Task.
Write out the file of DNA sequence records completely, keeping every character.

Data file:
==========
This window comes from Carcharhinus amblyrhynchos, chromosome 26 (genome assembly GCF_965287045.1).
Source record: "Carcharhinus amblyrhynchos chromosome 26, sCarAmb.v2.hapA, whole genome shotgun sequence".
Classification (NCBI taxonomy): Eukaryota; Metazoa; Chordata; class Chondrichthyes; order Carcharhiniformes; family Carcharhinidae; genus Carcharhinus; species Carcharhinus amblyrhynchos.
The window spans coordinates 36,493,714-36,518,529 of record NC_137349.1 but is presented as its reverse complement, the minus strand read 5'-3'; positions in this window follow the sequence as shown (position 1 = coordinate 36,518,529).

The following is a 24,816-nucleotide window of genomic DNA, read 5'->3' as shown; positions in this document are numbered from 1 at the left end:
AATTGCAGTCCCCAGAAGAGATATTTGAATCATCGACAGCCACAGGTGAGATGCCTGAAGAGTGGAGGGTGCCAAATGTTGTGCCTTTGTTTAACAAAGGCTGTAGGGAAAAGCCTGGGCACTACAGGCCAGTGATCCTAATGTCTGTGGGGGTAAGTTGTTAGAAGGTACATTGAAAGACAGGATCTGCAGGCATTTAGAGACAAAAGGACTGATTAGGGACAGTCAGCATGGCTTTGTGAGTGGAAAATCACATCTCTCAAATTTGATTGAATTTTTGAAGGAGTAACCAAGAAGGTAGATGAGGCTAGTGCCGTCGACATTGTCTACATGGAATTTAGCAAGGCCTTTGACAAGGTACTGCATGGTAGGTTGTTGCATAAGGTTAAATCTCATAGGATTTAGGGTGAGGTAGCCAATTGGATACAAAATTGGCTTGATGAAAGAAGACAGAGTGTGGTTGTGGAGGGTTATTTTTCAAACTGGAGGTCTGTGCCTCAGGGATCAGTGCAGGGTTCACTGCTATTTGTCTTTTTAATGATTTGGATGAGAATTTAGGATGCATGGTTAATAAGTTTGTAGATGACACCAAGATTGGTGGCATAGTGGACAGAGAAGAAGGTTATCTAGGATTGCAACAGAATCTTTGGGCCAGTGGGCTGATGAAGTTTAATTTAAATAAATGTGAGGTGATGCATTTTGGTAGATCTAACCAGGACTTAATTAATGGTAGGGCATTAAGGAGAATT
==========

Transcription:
This window comes from Carcharhinus amblyrhynchos, chromosome 26 (genome assembly GCF_965287045.1).
Source record: "Carcharhinus amblyrhynchos chromosome 26, sCarAmb.v2.hapA, whole genome shotgun sequence".
Classification (NCBI taxonomy): Eukaryota; Metazoa; Chordata; class Chondrichthyes; order Carcharhiniformes; family Carcharhinidae; genus Carcharhinus; species Carcharhinus amblyrhynchos.
The window spans coordinates 36,493,714-36,518,529 of record NC_137349.1 but is presented as its reverse complement, the minus strand read 5'-3'; positions in this window follow the sequence as shown (position 1 = coordinate 36,518,529).

The following is a 24,816-nucleotide window of genomic DNA, read 5'->3' as shown; positions in this document are numbered from 1 at the left end:
AATTGCAGTCCCCAGAAGAGATATTTGAATCATCGACAGCCACAGGTGAGATGCCTGAAGAGTGGAGGGTGCCAAATGTTGTGCCTTTGTTTAACAAAGGCTGTAGGGAAAAGCCTGGGCACTACAGGCCAGTGATCCTAATGTCTGTGGGGGTAAGTTGTTAGAAGGTACATTGAAAGACAGGATCTGCAGGCATTTAGAGACAAAAGGACTGATTAGGGACAGTCAGCATGGCTTTGTGAGTGGAAAATCACATCTCTCAAATTTGATTGAATTTTTGAAGGAGTAACCAAGAAGGTAGATGAGGCTAGTGCCGTCGACATTGTCTACATGGAATTTAGCAAGGCCTTTGACAAGGTACTGCATGGTAGGTTGTTGCATAAGGTTAAATCTCATAGGATTTAGGGTGAGGTAGCCAATTGGATACAAAATTGGCTTGATGAAAGAAGACAGAGTGTGGTTGTGGAGGGTTATTTTTCAAACTGGAGGTCTGTGCCTCAGGGATCAGTGCAGGGTTCACTGCTATTTGTCTTTTTAATGATTTGGATGAGAATTTAGGATGCATGGTTAATAAGTTTGTAGATGACACCAAGATTGGTGGCATAGTGGACAGAGAAGAAGGTTATCTAGGATTGCAACAGAATCTTTGGGCCAGTGGGCTGATGAAGTTTAATTTAAATAAATGTGAGGTGATGCATTTTGGTAGATCTAACCAGGACTTAATTAATGGTAGGGCATTAAGGAGAATT